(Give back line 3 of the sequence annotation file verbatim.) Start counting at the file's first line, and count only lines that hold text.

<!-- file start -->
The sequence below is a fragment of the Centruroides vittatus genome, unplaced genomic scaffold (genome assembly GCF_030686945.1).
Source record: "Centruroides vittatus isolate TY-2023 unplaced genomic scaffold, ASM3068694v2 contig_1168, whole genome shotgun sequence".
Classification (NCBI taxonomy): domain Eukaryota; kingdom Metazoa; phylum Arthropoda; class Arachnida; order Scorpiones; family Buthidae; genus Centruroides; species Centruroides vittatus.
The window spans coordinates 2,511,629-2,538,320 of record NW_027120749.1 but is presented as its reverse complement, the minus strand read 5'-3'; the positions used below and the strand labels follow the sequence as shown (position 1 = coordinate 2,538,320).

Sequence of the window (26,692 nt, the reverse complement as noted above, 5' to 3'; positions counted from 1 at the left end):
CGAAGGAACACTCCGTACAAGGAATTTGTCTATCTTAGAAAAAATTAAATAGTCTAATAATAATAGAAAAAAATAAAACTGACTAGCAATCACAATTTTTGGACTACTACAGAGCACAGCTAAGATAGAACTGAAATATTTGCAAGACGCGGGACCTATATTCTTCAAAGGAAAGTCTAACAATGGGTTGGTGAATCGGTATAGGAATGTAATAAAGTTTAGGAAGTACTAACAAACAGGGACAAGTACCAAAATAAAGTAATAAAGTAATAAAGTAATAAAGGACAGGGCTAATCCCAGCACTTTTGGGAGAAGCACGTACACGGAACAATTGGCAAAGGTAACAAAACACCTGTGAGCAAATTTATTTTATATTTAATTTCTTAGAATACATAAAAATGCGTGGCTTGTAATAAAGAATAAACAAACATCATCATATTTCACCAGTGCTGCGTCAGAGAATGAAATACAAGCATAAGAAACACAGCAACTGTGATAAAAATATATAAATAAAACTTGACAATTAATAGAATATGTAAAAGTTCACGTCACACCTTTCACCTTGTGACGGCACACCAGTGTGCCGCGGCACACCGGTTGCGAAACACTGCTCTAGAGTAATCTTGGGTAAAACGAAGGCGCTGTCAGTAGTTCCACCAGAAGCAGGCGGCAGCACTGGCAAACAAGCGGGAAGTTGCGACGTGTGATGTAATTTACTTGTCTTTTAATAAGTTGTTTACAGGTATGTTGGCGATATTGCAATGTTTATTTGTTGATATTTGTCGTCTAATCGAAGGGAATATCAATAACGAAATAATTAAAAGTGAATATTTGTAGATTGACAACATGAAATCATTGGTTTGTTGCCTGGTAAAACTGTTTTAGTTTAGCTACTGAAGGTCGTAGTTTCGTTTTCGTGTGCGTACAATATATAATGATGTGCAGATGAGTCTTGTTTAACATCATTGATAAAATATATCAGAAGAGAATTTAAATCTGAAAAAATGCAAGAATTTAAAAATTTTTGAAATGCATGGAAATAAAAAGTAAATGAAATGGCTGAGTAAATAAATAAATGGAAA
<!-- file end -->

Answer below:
Classification (NCBI taxonomy): domain Eukaryota; kingdom Metazoa; phylum Arthropoda; class Arachnida; order Scorpiones; family Buthidae; genus Centruroides; species Centruroides vittatus.